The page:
"If you would pretend for maybe ten minutes that you aren't obsessed with the sound of your own voice, I'll tell you the parts that matter. If not, just say you don't want to hear my story."
Sethyl wanted to strangle the wench. Or just shove a few mana crystals down her throat. Instead, he tapped about five in rapid succession and smiled. "Forgive me for having questions. I'll hold them until the end."
We spent about a week performing menial tasks for the druids of Silithus before he showed up. A warlock seeking out the knowledge of the Twilight Cult. While neither Haa'aji nor I knew why he wanted this information, we didn't worry about it overly so. He was willing to help us hunt down the cultists and that was good enough.
We had teamed up with two feral druids who were in the vicinity, namely because Haa'aji had made some rather disparaging comments about the kal'dorei and we were seeking to keep from being thrown out into the deserts by befriending a few.
I swear to the light Sethyl, if you open your mouth...Yes, the druids were night elves. The male kal'dorei tanked for us and we were proving to be quite a team—we had no healer, alright? Elune herself was healing us. It's not important to the story. Just...
We were a good team. With the five of us, we easily tackled obstacles and it looked like we would have Silithus free from the cult and the silithid in a matter of days, until misfortune struck.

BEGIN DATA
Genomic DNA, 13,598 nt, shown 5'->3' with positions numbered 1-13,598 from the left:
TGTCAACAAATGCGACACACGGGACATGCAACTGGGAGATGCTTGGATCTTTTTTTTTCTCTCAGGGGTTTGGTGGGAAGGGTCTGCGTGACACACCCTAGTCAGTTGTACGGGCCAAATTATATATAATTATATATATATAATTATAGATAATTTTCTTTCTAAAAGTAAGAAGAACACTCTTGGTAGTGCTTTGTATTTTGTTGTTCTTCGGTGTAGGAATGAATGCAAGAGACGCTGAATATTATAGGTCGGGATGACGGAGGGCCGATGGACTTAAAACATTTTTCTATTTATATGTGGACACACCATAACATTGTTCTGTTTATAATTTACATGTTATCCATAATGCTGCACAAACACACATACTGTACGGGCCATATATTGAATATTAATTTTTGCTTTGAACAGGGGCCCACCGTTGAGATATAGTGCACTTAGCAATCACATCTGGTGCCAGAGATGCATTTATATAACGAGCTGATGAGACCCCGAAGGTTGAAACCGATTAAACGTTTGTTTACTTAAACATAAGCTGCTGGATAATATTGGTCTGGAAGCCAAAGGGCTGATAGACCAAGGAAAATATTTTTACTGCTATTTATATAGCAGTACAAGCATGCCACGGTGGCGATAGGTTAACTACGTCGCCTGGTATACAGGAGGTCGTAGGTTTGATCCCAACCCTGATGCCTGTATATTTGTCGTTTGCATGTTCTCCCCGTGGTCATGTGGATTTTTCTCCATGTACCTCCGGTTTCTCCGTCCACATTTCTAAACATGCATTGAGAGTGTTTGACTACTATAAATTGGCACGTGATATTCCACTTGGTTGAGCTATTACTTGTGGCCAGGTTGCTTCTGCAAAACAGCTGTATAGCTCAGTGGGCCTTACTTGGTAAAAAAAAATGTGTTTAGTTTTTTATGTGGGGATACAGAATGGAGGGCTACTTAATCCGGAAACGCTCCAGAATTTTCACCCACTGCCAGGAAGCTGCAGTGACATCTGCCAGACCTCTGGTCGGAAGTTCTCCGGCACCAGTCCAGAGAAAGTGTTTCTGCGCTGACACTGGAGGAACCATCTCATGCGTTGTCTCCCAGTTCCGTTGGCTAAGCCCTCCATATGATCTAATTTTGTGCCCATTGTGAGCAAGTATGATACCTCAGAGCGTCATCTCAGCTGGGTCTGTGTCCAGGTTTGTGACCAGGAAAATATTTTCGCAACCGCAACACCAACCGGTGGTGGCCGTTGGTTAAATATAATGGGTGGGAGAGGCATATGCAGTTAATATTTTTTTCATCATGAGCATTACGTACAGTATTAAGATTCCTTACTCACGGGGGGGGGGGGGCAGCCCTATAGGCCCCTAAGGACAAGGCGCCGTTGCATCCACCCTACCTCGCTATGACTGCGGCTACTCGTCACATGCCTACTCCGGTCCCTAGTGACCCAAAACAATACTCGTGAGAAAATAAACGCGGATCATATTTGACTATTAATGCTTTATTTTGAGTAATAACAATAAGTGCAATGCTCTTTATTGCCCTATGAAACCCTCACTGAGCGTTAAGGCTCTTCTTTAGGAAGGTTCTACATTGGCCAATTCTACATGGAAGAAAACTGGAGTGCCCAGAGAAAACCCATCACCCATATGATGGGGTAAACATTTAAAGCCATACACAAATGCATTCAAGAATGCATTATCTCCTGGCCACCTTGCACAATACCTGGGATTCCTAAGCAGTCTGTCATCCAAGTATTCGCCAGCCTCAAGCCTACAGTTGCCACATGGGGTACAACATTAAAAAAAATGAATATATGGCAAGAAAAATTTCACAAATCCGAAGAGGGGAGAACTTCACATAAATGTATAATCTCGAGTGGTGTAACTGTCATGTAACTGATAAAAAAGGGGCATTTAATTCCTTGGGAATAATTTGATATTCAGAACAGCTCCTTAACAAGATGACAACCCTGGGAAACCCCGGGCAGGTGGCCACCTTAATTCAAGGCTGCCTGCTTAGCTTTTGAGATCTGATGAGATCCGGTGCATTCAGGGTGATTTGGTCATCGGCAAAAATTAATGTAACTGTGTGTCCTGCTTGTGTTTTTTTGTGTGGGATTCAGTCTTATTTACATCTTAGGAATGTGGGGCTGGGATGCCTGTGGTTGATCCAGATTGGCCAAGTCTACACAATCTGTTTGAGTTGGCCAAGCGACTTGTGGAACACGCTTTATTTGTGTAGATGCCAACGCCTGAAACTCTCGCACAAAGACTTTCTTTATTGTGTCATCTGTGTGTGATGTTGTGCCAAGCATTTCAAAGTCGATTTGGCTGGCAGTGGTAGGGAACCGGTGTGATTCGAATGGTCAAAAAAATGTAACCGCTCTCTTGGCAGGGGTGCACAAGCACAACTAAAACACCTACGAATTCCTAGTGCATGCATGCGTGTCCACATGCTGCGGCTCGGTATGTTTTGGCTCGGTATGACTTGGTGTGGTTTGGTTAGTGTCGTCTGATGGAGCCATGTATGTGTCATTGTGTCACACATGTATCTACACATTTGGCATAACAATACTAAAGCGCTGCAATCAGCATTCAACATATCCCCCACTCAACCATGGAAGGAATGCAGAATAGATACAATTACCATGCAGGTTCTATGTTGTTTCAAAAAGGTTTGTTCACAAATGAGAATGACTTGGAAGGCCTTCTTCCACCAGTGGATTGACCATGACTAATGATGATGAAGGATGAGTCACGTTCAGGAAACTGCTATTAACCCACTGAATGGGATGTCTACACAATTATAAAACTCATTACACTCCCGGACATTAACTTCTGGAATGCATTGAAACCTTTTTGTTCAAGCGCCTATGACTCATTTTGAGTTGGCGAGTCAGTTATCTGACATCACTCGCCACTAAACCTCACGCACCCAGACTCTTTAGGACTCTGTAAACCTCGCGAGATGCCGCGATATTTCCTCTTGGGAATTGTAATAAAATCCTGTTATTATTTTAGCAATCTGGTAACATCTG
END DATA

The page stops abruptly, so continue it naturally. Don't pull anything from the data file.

The lady elf and I were separated from the group by an explosion. We hadn't caused this one. She and I had fallen down into a small, ravine of sorts. Luckily, we'd been coming up from it, so the silithid that inhabited it were already dead.
Something triggered a second explosion and we were forced to retreat into one of the burrowed tunnels to escape the blast and consequential wave of sand. As we managed to find safety, we encountered a cultist, who had apparently been tailing us since our operations at the cult's last outpost. Even as he was enveloped and crushed by the sands spewing into the tunnels after us, he managed to cast a rather dire curse.
The world went black.
When I awoke, I found that I was partially buried in sand. At first, I couldn't figure out why it was so hard to move...I thought that perhaps the man had enchanted the sand and made it heavier or thicker or something. Unable to free myself, I looked around for my group mate. That was when I saw myself, sprawled out and half buried in the sand a few feet away.
Looking back down, I realized that the reason I was having such difficulty moving was because I was in the form of a large cat. We probably would have died there, in the amount of time that it would have taken me to figure out how to move four legs so that I could maneuver out of the trap, but fortunately, Haa'aji had seen where we'd taken refuge and he and the druid helped to dig us out.
It didn't take much convincing for them to believe that our souls had somehow been switched. I couldn't walk as a cat without tripping over my own feet and the kal'dorei woman...she was not pleased with our predicament.
We spent most of the rest of that day and night learning how to be one another, so to speak. I could not grasp the notions to switch her body back to its bipedal state, so the male kal'dorei spent some time with me, teaching me how to walk as best he could. He was a good teacher.
The woman had difficulty because she was not attuned with the light and so was left rather defenseless in a frail body. Further, the warlock suggested we should avoid trying to use our spells, seeing as it might make it more difficult to switch our souls back. Something to do with the bodies getting used to different magics.